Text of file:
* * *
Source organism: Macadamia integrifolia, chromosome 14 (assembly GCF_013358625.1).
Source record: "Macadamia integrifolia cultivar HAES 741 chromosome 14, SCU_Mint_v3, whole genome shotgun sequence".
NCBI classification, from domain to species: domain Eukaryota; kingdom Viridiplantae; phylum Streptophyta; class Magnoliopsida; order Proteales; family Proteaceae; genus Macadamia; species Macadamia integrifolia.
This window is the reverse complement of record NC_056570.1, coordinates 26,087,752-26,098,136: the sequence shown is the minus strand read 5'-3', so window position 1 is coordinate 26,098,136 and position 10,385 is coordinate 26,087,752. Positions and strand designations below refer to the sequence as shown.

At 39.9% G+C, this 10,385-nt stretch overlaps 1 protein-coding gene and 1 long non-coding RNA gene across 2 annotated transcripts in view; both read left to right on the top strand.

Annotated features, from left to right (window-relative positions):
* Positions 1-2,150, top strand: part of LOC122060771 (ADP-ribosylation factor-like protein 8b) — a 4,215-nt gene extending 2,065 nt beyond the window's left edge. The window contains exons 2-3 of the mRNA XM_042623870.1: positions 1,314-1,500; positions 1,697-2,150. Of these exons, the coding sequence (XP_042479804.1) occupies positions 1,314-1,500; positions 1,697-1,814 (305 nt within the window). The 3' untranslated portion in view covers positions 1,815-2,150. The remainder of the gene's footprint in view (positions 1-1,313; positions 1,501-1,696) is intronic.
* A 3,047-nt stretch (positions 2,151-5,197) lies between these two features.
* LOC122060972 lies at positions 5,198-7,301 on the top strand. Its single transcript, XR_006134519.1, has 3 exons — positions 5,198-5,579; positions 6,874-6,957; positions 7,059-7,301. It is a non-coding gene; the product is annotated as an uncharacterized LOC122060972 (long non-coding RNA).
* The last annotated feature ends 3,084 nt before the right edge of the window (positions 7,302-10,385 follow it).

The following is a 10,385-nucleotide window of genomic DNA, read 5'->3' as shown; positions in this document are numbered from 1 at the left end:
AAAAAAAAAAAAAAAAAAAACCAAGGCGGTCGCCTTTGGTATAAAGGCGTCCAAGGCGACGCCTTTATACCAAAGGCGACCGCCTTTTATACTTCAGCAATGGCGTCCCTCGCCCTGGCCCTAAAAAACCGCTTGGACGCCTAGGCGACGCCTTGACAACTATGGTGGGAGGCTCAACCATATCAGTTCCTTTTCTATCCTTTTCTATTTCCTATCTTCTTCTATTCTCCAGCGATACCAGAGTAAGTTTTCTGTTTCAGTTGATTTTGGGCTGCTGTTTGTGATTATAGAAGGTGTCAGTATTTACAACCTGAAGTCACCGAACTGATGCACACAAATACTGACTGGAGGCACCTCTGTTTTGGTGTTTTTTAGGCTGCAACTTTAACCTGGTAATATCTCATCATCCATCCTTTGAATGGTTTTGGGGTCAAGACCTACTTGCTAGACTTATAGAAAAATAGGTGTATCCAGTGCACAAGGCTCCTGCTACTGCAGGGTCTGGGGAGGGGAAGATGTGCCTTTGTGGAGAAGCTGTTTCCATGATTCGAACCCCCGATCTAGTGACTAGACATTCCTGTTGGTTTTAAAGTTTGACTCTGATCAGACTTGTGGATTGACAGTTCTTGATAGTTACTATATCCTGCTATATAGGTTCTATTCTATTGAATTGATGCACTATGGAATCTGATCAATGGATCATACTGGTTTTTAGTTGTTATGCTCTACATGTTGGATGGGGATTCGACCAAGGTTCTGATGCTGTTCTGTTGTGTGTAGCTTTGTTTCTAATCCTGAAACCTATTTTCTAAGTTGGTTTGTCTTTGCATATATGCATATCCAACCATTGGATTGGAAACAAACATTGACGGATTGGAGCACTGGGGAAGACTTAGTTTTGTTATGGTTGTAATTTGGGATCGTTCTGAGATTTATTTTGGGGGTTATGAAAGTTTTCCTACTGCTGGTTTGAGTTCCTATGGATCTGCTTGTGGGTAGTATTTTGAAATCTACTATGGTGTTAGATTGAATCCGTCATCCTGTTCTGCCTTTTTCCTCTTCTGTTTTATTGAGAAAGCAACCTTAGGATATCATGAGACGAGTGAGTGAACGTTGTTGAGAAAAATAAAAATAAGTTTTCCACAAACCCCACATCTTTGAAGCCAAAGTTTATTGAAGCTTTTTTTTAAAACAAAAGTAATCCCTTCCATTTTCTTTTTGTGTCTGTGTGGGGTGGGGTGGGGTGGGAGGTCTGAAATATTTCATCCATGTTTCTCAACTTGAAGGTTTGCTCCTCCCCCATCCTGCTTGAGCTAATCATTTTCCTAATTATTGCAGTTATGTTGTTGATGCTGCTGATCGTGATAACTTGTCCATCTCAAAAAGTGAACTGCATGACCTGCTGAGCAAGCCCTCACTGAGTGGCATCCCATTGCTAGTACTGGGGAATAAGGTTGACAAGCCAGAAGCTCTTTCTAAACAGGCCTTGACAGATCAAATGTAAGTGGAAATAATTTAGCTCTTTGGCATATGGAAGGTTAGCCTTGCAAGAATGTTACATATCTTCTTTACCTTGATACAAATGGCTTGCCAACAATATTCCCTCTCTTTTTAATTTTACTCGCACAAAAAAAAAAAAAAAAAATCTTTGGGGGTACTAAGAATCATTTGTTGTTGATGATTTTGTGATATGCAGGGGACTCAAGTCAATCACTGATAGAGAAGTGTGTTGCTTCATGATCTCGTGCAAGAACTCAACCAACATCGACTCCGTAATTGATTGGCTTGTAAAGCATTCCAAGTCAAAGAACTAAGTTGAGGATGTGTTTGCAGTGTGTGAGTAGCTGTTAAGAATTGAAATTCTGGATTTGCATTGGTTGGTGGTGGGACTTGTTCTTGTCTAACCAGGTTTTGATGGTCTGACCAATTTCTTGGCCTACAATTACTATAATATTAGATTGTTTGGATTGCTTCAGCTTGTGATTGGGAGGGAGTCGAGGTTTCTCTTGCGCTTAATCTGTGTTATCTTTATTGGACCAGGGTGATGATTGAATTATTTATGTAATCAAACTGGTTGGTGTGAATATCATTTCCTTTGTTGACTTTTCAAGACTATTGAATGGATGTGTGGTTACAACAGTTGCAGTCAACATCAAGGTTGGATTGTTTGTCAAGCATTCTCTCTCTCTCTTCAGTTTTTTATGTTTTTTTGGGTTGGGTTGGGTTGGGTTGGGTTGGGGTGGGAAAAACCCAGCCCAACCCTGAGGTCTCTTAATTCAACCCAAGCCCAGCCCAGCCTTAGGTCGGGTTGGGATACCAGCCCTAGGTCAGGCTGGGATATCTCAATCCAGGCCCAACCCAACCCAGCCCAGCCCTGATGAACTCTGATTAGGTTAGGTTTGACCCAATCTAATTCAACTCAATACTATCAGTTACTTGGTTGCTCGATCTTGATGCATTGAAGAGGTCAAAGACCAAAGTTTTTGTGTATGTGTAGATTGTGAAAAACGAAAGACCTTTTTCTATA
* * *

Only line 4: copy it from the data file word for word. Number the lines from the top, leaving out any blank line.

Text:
This window is the reverse complement of record NC_056570.1, coordinates 26,087,752-26,098,136: the sequence shown is the minus strand read 5'-3', so window position 1 is coordinate 26,098,136 and position 10,385 is coordinate 26,087,752. Positions and strand designations below refer to the sequence as shown.